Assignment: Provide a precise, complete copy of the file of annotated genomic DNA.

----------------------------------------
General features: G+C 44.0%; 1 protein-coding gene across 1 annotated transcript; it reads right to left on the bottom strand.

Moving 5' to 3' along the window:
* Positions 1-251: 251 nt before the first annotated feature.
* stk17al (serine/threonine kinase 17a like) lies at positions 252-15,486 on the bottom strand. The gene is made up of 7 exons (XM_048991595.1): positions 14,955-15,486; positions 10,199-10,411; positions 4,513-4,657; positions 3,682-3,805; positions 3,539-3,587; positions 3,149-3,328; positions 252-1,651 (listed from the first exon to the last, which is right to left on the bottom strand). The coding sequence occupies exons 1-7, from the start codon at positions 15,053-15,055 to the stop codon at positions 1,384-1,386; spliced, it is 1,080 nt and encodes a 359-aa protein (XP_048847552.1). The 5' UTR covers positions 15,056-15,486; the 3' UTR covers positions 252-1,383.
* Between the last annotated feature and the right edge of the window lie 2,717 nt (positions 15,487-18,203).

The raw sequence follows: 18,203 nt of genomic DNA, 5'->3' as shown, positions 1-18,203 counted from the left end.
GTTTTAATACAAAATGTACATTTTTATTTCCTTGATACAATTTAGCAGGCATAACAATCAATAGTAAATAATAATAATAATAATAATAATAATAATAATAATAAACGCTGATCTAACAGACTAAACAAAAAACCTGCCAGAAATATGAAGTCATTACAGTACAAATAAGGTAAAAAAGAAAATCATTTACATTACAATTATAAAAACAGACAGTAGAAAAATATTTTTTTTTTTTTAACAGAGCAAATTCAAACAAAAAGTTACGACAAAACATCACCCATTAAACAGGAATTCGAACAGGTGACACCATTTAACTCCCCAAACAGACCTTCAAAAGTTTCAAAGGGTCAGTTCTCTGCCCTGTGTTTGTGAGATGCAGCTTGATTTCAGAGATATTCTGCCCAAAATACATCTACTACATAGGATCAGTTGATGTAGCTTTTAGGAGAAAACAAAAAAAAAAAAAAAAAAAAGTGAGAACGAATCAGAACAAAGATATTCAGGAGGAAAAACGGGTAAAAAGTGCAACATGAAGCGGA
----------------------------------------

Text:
General features: G+C 44.0%; 1 protein-coding gene across 1 annotated transcript; it reads right to left on the bottom strand.

Moving 5' to 3' along the window:
* Positions 1-251: 251 nt before the first annotated feature.
* stk17al (serine/threonine kinase 17a like) lies at positions 252-15,486 on the bottom strand. The gene is made up of 7 exons (XM_048991595.1): positions 14,955-15,486; positions 10,199-10,411; positions 4,513-4,657; positions 3,682-3,805; positions 3,539-3,587; positions 3,149-3,328; positions 252-1,651 (listed from the first exon to the last, which is right to left on the bottom strand). The coding sequence occupies exons 1-7, from the start codon at positions 15,053-15,055 to the stop codon at positions 1,384-1,386; spliced, it is 1,080 nt and encodes a 359-aa protein (XP_048847552.1). The 5' UTR covers positions 15,056-15,486; the 3' UTR covers positions 252-1,383.
* Between the last annotated feature and the right edge of the window lie 2,717 nt (positions 15,487-18,203).

The raw sequence follows: 18,203 nt of genomic DNA, 5'->3' as shown, positions 1-18,203 counted from the left end.
GTTTTAATACAAAATGTACATTTTTATTTCCTTGATACAATTTAGCAGGCATAACAATCAATAGTAAATAATAATAATAATAATAATAATAATAATAATAATAAACGCTGATCTAACAGACTAAACAAAAAACCTGCCAGAAATATGAAGTCATTACAGTACAAATAAGGTAAAAAAGAAAATCATTTACATTACAATTATAAAAACAGACAGTAGAAAAATATTTTTTTTTTTTTAACAGAGCAAATTCAAACAAAAAGTTACGACAAAACATCACCCATTAAACAGGAATTCGAACAGGTGACACCATTTAACTCCCCAAACAGACCTTCAAAAGTTTCAAAGGGTCAGTTCTCTGCCCTGTGTTTGTGAGATGCAGCTTGATTTCAGAGATATTCTGCCCAAAATACATCTACTACATAGGATCAGTTGATGTAGCTTTTAGGAGAAAACAAAAAAAAAAAAAAAAAAAAGTGAGAACGAATCAGAACAAAGATATTCAGGAGGAAAAACGGGTAAAAAGTGCAACATGAAGCGGA